Four years ago, Marcus Burgess would never have guessed that a week in Farmville every summer participating in the Virginia Department of Alcoholic Beverage Control’s (ABC) Youth Alcohol and Drug Abuse Prevention Project (YADAPP) would have the impact it’s had on his life. This is the fifth year the Hampton native and Old Dominion University student will participate in the young adult leadership conference, but the first time as an intern, the event’s top leadership role.
YADAPP is a youth-led program that empowers young adults to become involved in keeping their communities alcohol and drug free. Hundreds of motivated high school students gather annually at this five-day event, which features engaging workshops and presentations. In addition, participants discuss issues young adults face in school and create customized Strategies to Act Now (STAN) Plans to deter high-risk behaviors. The students implement these plans during the following school year.
High school students who attend YADAPP have the opportunity to network with young leaders like Burgess, who have participated in previous conferences. He is one of only five college students who make up the group of interns who began as YADAPP attendees and worked their way up to become conference leaders. Interns are selected the year prior to the conference and start planning nine months before the event. This year’s conference takes place July 20–24 at Longwood University in Farmville.
“YADAPP interns are crucial to the success of this event,” said Virginia ABC Education and Prevention Manager Katie Weaks. “Their responsibilities range from planning the conference agenda to helping train youth leaders and from preparing materials to coordinating activities. The interns build leadership skills and gain marketing, logistics management, budgeting and public speaking experience. Perhaps most importantly, they provide inspiration to the younger students and motivate them to spread a message of prevention at their schools and in their communities.”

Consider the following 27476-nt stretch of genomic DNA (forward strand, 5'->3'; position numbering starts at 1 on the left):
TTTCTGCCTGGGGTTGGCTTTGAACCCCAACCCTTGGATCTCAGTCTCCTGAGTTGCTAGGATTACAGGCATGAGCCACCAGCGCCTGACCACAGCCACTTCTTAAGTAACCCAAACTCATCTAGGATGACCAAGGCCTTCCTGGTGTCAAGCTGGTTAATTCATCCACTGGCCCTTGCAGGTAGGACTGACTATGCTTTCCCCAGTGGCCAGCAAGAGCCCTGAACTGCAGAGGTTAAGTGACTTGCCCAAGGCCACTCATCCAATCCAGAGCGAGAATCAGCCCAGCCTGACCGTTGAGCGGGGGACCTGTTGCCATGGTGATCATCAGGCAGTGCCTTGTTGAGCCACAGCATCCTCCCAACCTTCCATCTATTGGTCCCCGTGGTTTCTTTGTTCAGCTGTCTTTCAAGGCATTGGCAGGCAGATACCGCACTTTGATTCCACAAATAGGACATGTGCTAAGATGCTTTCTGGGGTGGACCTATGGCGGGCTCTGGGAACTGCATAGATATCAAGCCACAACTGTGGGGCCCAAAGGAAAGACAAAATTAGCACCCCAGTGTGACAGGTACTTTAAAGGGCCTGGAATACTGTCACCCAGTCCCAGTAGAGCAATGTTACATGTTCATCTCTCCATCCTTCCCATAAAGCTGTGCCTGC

“YADAPP has and continues to change my life by inspiring me, fueling my ambitions and equipping me with the necessary components to successfully pursue my dreams and passions,” Burgess says. “YADAPP is a journey . . . you learn what it means to take a stand and to stand up against community problems like alcohol and substance abuse, violence and other issues. You also find a greater understanding of yourself.”
YADAPP teams are made up of four high school students and one adult sponsor. Student participants are rising ninth through twelfth graders. The adult sponsors are affiliated with a high school (guidance counselor, teacher, resource officer), involved with a community group (parks and recreation, teen council) or belong to a faith-based organization (youth group leader).
Early enrollment, which opens March 2, costs $300 per team until April 30. The price then increases to $400 per team until the July 10 enrollment deadline. The fee includes room and board at Longwood University and all workshops that are part of the five-day conference. Online enrollment is available at www.yadapp.com.
Since its inception 31 years ago, more than 10,000 students from 440 Virginia high schools and community organizations have participated in a YADAPP event.
The Virginia Department of Alcoholic Beverage Control (ABC) is a major source of revenue for the commonwealth, contributing more than $1.8 billion to the general fund in the last five years. The agency currently operates 350 state stores. Its Bureau of Law Enforcement oversees more than 16,000 ABC licensed establishments while the Hearings and Appeals Division considers more than 700 cases each year. The agency also provides alcohol education and prevention programs for people of all ages. Now celebrating its 80th anniversary, ABC remains committed to progress and innovation in carrying out its control, service and revenue mission.
Hampton Young Adult Serves in Leadership Role for Student-led Summer Conference